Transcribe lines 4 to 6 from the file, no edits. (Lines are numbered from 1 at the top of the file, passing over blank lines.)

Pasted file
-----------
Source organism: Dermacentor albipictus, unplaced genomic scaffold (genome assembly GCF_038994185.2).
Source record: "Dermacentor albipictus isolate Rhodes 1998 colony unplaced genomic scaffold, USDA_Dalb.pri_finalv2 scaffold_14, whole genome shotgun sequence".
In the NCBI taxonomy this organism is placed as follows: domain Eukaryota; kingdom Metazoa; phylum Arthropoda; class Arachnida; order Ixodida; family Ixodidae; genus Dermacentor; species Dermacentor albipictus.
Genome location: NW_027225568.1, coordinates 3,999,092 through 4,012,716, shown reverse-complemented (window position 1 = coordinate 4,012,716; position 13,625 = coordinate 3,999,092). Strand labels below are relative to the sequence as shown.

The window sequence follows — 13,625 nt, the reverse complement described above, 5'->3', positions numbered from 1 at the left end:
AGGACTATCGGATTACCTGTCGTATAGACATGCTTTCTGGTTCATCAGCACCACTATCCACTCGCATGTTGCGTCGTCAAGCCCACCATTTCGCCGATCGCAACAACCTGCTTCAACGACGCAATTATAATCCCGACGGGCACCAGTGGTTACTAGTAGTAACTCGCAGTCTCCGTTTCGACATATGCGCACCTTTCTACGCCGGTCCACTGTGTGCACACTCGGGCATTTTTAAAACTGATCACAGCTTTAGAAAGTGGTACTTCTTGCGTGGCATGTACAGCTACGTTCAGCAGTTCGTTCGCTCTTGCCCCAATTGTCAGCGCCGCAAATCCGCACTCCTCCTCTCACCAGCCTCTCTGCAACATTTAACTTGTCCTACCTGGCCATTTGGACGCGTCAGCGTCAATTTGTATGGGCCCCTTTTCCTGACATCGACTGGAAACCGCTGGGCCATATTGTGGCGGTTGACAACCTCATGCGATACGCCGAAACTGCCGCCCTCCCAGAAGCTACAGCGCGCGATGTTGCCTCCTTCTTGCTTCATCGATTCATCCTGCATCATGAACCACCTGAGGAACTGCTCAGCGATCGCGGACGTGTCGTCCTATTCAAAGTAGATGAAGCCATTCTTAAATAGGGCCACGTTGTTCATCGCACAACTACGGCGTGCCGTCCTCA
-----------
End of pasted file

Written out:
Genome location: NW_027225568.1, coordinates 3,999,092 through 4,012,716, shown reverse-complemented (window position 1 = coordinate 4,012,716; position 13,625 = coordinate 3,999,092). Strand labels below are relative to the sequence as shown.

The window sequence follows — 13,625 nt, the reverse complement described above, 5'->3', positions numbered from 1 at the left end:
AGGACTATCGGATTACCTGTCGTATAGACATGCTTTCTGGTTCATCAGCACCACTATCCACTCGCATGTTGCGTCGTCAAGCCCACCATTTCGCCGATCGCAACAACCTGCTTCAACGACGCAATTATAATCCCGACGGGCACCAGTGGTTACTAGTAGTAACTCGCAGTCTCCGTTTCGACATATGCGCACCTTTCTACGCCGGTCCACTGTGTGCACACTCGGGCATTTTTAAAACTGATCACAGCTTTAGAAAGTGGTACTTCTTGCGTGGCATGTACAGCTACGTTCAGCAGTTCGTTCGCTCTTGCCCCAATTGTCAGCGCCGCAAATCCGCACTCCTCCTCTCACCAGCCTCTCTGCAACATTTAACTTGTCCTACCTGGCCATTTGGACGCGTCAGCGTCAATTTGTATGGGCCCCTTTTCCTGACATCGACTGGAAACCGCTGGGCCATATTGTGGCGGTTGACAACCTCATGCGATACGCCGAAACTGCCGCCCTCCCAGAAGCTACAGCGCGCGATGTTGCCTCCTTCTTGCTTCATCGATTCATCCTGCATCATGAACCACCTGAGGAACTGCTCAGCGATCGCGGACGTGTCGTCCTATTCAAAGTAGATGAAGCCATTCTTAAATAGGGCCACGTTGTTCATCGCACAACTACGGCGTGCCGTCCTCA